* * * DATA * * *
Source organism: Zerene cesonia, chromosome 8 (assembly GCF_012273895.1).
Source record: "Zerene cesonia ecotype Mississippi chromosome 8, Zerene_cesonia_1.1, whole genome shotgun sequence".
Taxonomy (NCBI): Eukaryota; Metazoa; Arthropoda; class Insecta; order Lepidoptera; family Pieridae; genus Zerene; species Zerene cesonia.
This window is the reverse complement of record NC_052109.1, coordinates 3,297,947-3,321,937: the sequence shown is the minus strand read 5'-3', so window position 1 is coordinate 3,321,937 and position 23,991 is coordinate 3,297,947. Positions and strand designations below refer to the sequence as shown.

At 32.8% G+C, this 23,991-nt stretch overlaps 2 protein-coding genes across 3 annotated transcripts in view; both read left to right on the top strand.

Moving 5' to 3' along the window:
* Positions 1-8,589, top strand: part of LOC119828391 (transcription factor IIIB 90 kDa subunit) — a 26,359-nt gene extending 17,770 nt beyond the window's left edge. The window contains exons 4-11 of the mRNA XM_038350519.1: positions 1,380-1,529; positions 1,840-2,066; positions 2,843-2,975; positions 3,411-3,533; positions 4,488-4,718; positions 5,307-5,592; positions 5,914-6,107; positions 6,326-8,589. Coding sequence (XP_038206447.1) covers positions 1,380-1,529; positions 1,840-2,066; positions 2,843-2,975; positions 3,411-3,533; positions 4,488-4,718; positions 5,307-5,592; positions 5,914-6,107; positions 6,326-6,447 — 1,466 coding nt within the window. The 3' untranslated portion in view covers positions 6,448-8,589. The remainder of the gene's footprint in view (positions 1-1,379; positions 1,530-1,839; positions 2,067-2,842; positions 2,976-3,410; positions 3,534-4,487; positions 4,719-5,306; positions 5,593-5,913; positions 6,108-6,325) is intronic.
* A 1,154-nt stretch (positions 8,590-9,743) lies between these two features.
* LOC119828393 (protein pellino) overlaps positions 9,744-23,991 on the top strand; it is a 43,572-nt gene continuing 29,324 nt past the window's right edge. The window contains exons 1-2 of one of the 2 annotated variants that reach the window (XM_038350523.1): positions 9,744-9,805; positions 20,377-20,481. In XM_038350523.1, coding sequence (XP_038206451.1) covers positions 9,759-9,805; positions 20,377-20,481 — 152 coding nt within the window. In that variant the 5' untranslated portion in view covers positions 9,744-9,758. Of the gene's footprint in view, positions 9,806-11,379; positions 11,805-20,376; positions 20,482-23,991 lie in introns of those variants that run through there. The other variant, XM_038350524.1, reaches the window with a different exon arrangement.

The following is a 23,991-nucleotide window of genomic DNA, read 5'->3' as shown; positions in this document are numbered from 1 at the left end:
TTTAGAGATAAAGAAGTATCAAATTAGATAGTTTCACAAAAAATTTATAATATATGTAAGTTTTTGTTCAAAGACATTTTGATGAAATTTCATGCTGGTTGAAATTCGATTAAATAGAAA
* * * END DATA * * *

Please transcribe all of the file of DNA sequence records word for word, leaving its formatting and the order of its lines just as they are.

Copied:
Source organism: Zerene cesonia, chromosome 8 (assembly GCF_012273895.1).
Source record: "Zerene cesonia ecotype Mississippi chromosome 8, Zerene_cesonia_1.1, whole genome shotgun sequence".
Taxonomy (NCBI): Eukaryota; Metazoa; Arthropoda; class Insecta; order Lepidoptera; family Pieridae; genus Zerene; species Zerene cesonia.
This window is the reverse complement of record NC_052109.1, coordinates 3,297,947-3,321,937: the sequence shown is the minus strand read 5'-3', so window position 1 is coordinate 3,321,937 and position 23,991 is coordinate 3,297,947. Positions and strand designations below refer to the sequence as shown.

At 32.8% G+C, this 23,991-nt stretch overlaps 2 protein-coding genes across 3 annotated transcripts in view; both read left to right on the top strand.

Moving 5' to 3' along the window:
* Positions 1-8,589, top strand: part of LOC119828391 (transcription factor IIIB 90 kDa subunit) — a 26,359-nt gene extending 17,770 nt beyond the window's left edge. The window contains exons 4-11 of the mRNA XM_038350519.1: positions 1,380-1,529; positions 1,840-2,066; positions 2,843-2,975; positions 3,411-3,533; positions 4,488-4,718; positions 5,307-5,592; positions 5,914-6,107; positions 6,326-8,589. Coding sequence (XP_038206447.1) covers positions 1,380-1,529; positions 1,840-2,066; positions 2,843-2,975; positions 3,411-3,533; positions 4,488-4,718; positions 5,307-5,592; positions 5,914-6,107; positions 6,326-6,447 — 1,466 coding nt within the window. The 3' untranslated portion in view covers positions 6,448-8,589. The remainder of the gene's footprint in view (positions 1-1,379; positions 1,530-1,839; positions 2,067-2,842; positions 2,976-3,410; positions 3,534-4,487; positions 4,719-5,306; positions 5,593-5,913; positions 6,108-6,325) is intronic.
* A 1,154-nt stretch (positions 8,590-9,743) lies between these two features.
* LOC119828393 (protein pellino) overlaps positions 9,744-23,991 on the top strand; it is a 43,572-nt gene continuing 29,324 nt past the window's right edge. The window contains exons 1-2 of one of the 2 annotated variants that reach the window (XM_038350523.1): positions 9,744-9,805; positions 20,377-20,481. In XM_038350523.1, coding sequence (XP_038206451.1) covers positions 9,759-9,805; positions 20,377-20,481 — 152 coding nt within the window. In that variant the 5' untranslated portion in view covers positions 9,744-9,758. Of the gene's footprint in view, positions 9,806-11,379; positions 11,805-20,376; positions 20,482-23,991 lie in introns of those variants that run through there. The other variant, XM_038350524.1, reaches the window with a different exon arrangement.

The following is a 23,991-nucleotide window of genomic DNA, read 5'->3' as shown; positions in this document are numbered from 1 at the left end:
TTTAGAGATAAAGAAGTATCAAATTAGATAGTTTCACAAAAAATTTATAATATATGTAAGTTTTTGTTCAAAGACATTTTGATGAAATTTCATGCTGGTTGAAATTCGATTAAATAGAAA